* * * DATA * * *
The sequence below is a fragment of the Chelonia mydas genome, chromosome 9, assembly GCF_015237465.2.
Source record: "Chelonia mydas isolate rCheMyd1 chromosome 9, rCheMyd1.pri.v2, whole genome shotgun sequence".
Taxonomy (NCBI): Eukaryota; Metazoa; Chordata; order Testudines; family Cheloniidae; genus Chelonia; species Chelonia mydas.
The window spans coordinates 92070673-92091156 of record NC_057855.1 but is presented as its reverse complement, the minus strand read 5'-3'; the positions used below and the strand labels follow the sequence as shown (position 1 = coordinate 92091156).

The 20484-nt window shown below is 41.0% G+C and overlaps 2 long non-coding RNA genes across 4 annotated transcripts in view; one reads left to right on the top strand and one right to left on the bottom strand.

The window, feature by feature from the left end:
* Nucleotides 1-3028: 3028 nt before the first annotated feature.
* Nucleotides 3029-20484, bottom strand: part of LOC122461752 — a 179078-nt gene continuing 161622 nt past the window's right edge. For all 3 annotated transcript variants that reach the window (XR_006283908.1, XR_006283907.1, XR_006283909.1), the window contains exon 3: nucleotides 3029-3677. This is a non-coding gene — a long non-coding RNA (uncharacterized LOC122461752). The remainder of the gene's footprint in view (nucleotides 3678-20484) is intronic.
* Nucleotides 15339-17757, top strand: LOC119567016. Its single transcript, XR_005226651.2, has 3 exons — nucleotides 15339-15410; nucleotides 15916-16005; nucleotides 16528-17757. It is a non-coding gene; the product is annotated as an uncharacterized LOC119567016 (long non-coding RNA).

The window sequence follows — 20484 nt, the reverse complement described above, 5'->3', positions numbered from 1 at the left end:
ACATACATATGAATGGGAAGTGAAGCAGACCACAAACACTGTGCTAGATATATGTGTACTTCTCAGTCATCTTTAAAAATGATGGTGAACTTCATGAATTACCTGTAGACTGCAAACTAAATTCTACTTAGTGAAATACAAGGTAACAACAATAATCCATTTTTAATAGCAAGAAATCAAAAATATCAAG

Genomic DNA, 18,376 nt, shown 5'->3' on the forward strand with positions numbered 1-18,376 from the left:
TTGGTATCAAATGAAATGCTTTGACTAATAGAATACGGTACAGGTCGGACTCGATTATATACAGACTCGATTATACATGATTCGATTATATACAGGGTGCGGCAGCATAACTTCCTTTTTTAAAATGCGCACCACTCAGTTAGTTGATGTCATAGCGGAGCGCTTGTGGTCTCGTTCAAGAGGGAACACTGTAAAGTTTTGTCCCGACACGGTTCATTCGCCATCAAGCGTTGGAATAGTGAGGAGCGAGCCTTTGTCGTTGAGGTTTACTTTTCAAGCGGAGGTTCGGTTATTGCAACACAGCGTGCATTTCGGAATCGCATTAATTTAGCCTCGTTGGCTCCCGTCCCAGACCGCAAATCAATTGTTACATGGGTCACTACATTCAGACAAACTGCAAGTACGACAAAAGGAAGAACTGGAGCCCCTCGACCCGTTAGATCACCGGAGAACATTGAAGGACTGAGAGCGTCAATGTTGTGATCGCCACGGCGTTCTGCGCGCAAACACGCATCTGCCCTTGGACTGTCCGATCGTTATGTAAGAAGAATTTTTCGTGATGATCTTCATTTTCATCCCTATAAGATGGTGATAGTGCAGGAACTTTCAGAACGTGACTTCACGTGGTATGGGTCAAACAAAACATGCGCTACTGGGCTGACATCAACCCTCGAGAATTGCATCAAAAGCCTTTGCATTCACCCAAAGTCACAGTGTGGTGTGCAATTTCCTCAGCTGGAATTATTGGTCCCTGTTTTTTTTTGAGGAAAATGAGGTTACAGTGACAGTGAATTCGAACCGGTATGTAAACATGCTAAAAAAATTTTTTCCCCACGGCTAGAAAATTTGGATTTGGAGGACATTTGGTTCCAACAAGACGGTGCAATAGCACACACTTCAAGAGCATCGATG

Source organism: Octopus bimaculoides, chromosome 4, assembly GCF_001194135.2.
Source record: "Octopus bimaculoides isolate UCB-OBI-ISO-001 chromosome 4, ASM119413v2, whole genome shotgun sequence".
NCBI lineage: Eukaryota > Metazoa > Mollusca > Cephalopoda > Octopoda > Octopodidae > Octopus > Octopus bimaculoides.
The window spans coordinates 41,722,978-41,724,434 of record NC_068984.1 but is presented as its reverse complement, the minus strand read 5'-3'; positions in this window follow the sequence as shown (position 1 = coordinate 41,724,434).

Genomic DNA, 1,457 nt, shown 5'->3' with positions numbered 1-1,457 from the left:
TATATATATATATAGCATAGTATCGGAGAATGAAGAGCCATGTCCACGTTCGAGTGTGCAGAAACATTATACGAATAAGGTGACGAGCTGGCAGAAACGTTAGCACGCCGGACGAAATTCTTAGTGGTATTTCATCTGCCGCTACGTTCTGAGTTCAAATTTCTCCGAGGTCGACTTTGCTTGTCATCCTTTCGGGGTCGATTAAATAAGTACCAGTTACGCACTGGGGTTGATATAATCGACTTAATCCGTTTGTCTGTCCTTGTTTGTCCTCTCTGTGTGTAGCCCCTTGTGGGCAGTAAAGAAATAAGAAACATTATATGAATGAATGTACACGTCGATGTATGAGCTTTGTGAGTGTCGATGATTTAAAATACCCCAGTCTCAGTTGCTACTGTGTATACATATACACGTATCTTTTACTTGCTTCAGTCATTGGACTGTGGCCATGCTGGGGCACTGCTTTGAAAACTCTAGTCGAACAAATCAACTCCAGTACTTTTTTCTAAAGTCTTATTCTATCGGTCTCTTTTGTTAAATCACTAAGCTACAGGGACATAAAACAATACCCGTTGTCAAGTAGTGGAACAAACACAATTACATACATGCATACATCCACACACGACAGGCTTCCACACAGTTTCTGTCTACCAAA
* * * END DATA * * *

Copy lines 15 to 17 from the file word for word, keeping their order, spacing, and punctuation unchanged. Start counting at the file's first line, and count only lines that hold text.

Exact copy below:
Source record: "Octopus bimaculoides isolate UCB-OBI-ISO-001 chromosome 4, ASM119413v2, whole genome shotgun sequence".
NCBI lineage: Eukaryota > Metazoa > Mollusca > Cephalopoda > Octopoda > Octopodidae > Octopus > Octopus bimaculoides.
The window spans coordinates 41,722,978-41,724,434 of record NC_068984.1 but is presented as its reverse complement, the minus strand read 5'-3'; positions in this window follow the sequence as shown (position 1 = coordinate 41,724,434).